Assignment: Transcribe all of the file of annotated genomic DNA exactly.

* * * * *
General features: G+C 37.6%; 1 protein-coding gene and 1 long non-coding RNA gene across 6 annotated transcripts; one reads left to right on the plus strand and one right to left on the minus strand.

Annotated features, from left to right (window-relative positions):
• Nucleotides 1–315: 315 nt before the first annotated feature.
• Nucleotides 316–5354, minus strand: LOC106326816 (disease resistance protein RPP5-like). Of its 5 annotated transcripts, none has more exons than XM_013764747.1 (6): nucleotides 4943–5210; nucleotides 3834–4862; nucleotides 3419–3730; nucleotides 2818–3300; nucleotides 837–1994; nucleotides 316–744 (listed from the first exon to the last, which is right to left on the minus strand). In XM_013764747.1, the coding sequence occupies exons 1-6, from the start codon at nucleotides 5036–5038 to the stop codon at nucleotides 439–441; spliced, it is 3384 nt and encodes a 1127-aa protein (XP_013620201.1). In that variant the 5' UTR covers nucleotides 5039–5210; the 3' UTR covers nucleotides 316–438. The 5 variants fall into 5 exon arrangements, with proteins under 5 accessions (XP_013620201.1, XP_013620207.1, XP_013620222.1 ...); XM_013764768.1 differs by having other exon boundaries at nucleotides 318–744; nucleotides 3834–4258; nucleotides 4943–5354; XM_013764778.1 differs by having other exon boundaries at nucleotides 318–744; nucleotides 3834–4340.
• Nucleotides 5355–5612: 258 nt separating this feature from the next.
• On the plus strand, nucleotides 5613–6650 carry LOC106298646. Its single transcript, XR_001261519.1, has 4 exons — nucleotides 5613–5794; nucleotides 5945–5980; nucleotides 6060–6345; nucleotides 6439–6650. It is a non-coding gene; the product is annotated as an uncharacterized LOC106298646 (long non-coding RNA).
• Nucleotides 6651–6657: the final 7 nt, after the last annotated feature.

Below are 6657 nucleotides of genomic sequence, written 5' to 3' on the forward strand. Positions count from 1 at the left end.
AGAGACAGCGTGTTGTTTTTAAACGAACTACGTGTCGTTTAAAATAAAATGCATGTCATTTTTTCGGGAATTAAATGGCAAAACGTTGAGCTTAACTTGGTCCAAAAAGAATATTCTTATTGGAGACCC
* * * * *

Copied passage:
General features: G+C 37.6%; 1 protein-coding gene and 1 long non-coding RNA gene across 6 annotated transcripts; one reads left to right on the plus strand and one right to left on the minus strand.

Annotated features, from left to right (window-relative positions):
• Nucleotides 1–315: 315 nt before the first annotated feature.
• Nucleotides 316–5354, minus strand: LOC106326816 (disease resistance protein RPP5-like). Of its 5 annotated transcripts, none has more exons than XM_013764747.1 (6): nucleotides 4943–5210; nucleotides 3834–4862; nucleotides 3419–3730; nucleotides 2818–3300; nucleotides 837–1994; nucleotides 316–744 (listed from the first exon to the last, which is right to left on the minus strand). In XM_013764747.1, the coding sequence occupies exons 1-6, from the start codon at nucleotides 5036–5038 to the stop codon at nucleotides 439–441; spliced, it is 3384 nt and encodes a 1127-aa protein (XP_013620201.1). In that variant the 5' UTR covers nucleotides 5039–5210; the 3' UTR covers nucleotides 316–438. The 5 variants fall into 5 exon arrangements, with proteins under 5 accessions (XP_013620201.1, XP_013620207.1, XP_013620222.1 ...); XM_013764768.1 differs by having other exon boundaries at nucleotides 318–744; nucleotides 3834–4258; nucleotides 4943–5354; XM_013764778.1 differs by having other exon boundaries at nucleotides 318–744; nucleotides 3834–4340.
• Nucleotides 5355–5612: 258 nt separating this feature from the next.
• On the plus strand, nucleotides 5613–6650 carry LOC106298646. Its single transcript, XR_001261519.1, has 4 exons — nucleotides 5613–5794; nucleotides 5945–5980; nucleotides 6060–6345; nucleotides 6439–6650. It is a non-coding gene; the product is annotated as an uncharacterized LOC106298646 (long non-coding RNA).
• Nucleotides 6651–6657: the final 7 nt, after the last annotated feature.

Below are 6657 nucleotides of genomic sequence, written 5' to 3' on the forward strand. Positions count from 1 at the left end.
AGAGACAGCGTGTTGTTTTTAAACGAACTACGTGTCGTTTAAAATAAAATGCATGTCATTTTTTCGGGAATTAAATGGCAAAACGTTGAGCTTAACTTGGTCCAAAAAGAATATTCTTATTGGAGACCC